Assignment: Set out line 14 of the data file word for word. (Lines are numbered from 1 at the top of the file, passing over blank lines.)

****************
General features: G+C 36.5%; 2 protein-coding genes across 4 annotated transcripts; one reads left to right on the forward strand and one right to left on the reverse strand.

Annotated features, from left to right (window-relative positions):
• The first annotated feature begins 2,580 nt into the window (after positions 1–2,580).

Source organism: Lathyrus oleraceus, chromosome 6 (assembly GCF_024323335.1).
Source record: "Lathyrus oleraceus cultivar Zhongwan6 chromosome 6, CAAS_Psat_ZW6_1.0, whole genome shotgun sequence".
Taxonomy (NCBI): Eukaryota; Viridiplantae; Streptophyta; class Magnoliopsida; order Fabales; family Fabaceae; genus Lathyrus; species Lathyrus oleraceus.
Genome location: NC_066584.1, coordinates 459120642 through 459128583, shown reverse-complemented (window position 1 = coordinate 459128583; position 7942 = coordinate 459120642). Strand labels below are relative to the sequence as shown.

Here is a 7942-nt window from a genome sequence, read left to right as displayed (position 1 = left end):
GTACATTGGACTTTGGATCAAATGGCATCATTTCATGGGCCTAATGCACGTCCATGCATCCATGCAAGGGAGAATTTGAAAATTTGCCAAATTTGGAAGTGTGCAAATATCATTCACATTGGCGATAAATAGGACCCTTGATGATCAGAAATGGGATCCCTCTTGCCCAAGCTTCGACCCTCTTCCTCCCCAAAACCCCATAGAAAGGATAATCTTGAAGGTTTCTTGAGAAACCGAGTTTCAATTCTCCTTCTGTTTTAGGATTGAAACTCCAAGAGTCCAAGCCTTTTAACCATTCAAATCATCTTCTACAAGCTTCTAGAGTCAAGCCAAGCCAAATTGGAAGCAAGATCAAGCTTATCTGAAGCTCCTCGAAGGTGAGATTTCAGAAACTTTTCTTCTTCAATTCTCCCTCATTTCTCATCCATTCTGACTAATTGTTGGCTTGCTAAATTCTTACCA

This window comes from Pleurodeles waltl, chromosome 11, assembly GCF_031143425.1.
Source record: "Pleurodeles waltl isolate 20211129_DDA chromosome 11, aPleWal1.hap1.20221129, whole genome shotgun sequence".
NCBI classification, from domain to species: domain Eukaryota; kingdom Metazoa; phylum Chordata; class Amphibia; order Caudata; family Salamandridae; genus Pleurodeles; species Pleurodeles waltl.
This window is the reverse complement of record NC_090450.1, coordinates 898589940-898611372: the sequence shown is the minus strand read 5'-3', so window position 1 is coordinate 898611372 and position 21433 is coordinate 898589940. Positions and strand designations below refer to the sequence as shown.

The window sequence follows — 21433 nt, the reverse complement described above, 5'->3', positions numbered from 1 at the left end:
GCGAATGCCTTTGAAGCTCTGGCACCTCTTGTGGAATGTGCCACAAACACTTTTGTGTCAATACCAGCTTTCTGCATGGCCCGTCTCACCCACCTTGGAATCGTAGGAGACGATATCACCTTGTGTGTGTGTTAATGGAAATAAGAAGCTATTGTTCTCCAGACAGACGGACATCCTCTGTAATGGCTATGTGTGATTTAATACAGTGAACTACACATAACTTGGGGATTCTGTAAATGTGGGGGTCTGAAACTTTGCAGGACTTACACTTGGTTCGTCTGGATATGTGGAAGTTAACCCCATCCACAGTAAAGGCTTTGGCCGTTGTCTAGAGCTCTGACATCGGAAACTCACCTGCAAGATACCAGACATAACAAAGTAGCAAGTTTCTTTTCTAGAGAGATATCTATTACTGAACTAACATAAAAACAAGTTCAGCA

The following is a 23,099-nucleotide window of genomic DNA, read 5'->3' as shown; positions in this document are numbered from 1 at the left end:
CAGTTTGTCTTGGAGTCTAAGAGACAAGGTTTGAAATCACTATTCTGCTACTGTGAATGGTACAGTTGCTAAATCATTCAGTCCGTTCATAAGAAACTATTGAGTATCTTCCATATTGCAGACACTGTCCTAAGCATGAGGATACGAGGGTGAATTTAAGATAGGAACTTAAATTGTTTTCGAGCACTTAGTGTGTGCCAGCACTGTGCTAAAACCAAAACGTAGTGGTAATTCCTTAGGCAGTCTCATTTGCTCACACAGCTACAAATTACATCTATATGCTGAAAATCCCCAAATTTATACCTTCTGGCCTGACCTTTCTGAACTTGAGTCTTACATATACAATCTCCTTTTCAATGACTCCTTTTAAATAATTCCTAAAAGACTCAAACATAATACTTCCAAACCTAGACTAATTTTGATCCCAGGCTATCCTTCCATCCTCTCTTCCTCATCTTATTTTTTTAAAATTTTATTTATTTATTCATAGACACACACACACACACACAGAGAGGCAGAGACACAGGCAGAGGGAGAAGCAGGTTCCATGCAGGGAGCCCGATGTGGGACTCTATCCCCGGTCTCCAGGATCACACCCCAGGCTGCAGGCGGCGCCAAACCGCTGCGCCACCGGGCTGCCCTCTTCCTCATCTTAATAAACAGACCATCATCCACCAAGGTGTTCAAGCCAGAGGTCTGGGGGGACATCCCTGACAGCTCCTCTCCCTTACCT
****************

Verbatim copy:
The window sequence follows — 21433 nt, the reverse complement described above, 5'->3', positions numbered from 1 at the left end: